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Report Says HIT Efforts Falling Short

January 9, 2009
by root
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Current healthcare IT efforts will not achieve “medical leaders' vision of healthcare in the 21st century, and may even set back the cause,” says a new report from the Washington-based National Research Council.

The report, based partially on site visits to eight U.S. medical centers, concludes that greater emphasis should be placed on decision-making and problem-solving support.

The report states that though the institutions visited were found to have “a strong commitment to delivering quality healthcare, the IT systems seen by the committee fall short of what will be needed to realize IOM's vision.” (In 2001, the Institute of Medicine laid out a vision of 21st century healthcare.)

The report describes, “difficulties with data sharing and integration, deployment of new IT capabilities, and large-scale data management. Most importantly, current health care IT systems offer little cognitive support.”

Many care providers, the report states, said data entered into their IT systems was used “mainly to comply with regulations or to defend against lawsuits, rather than to improve care. As a result, valuable time and energy is spent managing data as opposed to understanding the patient.”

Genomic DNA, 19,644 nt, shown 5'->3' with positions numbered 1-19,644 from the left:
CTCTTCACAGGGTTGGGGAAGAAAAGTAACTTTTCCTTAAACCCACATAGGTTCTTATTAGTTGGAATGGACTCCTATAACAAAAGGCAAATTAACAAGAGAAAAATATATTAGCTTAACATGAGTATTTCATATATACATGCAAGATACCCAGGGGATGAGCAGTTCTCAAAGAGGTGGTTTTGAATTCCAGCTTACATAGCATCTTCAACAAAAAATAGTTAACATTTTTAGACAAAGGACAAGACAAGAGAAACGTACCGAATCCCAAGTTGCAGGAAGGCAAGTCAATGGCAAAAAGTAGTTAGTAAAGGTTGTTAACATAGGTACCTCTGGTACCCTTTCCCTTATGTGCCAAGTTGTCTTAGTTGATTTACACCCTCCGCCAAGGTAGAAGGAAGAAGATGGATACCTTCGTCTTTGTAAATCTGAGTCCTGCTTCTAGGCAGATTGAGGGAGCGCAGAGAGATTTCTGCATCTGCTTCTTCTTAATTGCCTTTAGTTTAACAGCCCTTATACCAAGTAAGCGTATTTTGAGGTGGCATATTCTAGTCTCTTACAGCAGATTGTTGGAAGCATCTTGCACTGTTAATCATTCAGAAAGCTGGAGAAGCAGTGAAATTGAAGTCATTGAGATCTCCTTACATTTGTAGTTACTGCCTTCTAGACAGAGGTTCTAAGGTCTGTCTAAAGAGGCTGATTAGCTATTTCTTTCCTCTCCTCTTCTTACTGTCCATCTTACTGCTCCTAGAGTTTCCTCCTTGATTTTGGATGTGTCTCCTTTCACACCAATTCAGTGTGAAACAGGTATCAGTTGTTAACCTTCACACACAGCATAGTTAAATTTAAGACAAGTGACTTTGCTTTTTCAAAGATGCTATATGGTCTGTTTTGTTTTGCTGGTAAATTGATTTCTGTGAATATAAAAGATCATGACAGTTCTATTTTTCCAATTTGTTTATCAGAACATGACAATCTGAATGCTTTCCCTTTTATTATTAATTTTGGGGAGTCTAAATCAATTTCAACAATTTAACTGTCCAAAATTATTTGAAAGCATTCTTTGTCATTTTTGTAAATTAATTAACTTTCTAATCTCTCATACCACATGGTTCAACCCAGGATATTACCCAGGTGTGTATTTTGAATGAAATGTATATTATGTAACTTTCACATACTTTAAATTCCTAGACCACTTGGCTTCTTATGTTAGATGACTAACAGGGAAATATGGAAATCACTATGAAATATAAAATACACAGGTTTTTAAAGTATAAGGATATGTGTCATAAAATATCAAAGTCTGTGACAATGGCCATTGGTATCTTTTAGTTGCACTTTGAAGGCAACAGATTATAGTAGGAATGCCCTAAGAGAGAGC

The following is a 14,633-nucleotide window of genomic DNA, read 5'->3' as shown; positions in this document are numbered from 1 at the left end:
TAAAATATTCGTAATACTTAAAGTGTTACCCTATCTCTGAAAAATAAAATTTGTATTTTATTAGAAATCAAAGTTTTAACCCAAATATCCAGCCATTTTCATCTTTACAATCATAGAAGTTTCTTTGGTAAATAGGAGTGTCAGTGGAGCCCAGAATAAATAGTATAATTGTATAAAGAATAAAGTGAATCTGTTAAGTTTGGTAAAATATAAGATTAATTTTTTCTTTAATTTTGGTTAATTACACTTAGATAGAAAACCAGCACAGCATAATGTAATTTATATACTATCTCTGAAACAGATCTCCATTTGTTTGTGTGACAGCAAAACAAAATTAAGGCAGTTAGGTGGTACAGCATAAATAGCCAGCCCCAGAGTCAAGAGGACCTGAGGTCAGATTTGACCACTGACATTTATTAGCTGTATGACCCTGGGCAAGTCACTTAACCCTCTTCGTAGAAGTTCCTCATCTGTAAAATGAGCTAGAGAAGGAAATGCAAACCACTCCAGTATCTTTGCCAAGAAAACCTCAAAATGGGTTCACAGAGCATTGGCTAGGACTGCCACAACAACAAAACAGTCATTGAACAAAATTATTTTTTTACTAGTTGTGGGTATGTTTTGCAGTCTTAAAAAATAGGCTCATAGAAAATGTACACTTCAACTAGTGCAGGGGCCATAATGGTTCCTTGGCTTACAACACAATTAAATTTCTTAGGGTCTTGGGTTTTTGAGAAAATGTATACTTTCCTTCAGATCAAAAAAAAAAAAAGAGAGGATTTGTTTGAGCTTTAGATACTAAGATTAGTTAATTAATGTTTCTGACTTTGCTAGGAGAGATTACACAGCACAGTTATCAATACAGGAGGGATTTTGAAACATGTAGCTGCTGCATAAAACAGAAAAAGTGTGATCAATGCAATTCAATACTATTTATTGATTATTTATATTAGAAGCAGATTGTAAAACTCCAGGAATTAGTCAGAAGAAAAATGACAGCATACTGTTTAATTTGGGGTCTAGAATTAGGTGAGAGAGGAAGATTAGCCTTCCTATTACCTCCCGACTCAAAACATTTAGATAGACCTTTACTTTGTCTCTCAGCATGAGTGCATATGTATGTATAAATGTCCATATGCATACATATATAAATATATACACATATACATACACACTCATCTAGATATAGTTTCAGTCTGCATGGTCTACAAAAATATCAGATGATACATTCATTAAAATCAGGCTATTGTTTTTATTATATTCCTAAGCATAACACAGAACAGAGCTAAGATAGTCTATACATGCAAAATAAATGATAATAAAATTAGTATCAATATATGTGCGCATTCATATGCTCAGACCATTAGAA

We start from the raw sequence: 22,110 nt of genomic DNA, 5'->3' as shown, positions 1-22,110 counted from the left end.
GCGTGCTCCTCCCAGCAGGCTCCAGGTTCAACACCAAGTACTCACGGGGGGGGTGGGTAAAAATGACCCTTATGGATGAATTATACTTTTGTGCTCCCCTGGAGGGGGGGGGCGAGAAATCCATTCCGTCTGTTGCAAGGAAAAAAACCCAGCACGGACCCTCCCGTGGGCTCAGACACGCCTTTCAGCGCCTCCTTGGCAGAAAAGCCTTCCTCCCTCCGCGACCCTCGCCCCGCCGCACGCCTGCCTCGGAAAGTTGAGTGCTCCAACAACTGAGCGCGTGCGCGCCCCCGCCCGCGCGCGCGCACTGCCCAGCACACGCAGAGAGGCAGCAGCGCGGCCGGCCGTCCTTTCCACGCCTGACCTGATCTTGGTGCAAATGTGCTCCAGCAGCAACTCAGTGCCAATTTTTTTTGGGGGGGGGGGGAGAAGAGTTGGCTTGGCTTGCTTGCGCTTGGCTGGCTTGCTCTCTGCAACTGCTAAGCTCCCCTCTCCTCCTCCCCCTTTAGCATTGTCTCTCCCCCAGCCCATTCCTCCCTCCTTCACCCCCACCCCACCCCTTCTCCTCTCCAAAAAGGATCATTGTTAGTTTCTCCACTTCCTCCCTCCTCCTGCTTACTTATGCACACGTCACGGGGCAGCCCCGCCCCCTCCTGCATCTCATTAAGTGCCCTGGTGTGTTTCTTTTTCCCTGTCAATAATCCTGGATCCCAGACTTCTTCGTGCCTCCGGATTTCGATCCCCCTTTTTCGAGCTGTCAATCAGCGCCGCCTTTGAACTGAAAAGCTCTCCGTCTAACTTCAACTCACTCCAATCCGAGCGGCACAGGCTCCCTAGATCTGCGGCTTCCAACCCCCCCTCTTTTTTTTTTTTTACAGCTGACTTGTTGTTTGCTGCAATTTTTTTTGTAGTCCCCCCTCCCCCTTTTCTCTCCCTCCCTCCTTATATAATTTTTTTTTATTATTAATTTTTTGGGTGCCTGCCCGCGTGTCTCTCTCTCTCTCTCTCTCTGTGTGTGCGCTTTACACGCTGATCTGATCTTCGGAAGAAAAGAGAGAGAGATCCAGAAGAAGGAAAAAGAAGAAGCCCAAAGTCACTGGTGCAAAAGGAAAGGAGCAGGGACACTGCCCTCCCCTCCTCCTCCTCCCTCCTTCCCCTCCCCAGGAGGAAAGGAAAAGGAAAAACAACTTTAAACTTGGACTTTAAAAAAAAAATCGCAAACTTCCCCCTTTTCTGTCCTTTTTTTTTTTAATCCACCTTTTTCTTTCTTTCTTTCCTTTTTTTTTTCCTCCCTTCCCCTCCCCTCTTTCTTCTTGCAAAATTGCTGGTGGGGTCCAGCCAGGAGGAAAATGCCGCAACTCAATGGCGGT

The report concludes that government, healthcare providers, and healthcare IT vendors should embrace measurable improvements in quality of care as the driving rationale for adopting health care IT, and should “avoid programs that focus on adoption of specific clinical applications. In the long term, success will depend upon accelerating interdisciplinary research in biomedical informatics, computer science, social science, and healthcare engineering.”

The sites visited for the report were the University of Pittsburgh Medical Center; Veterans Affairs Medical Center in Washington, D.C.; HCA TriStar and the Vanderbilt University Medical Center, both in Nashville, Tenn.; Partners HealthCare System in Boston; Intermountain Healthcare in Salt Lake City; University of California-San Francisco Medical Center; and Palo Alto Medical Foundation in California.

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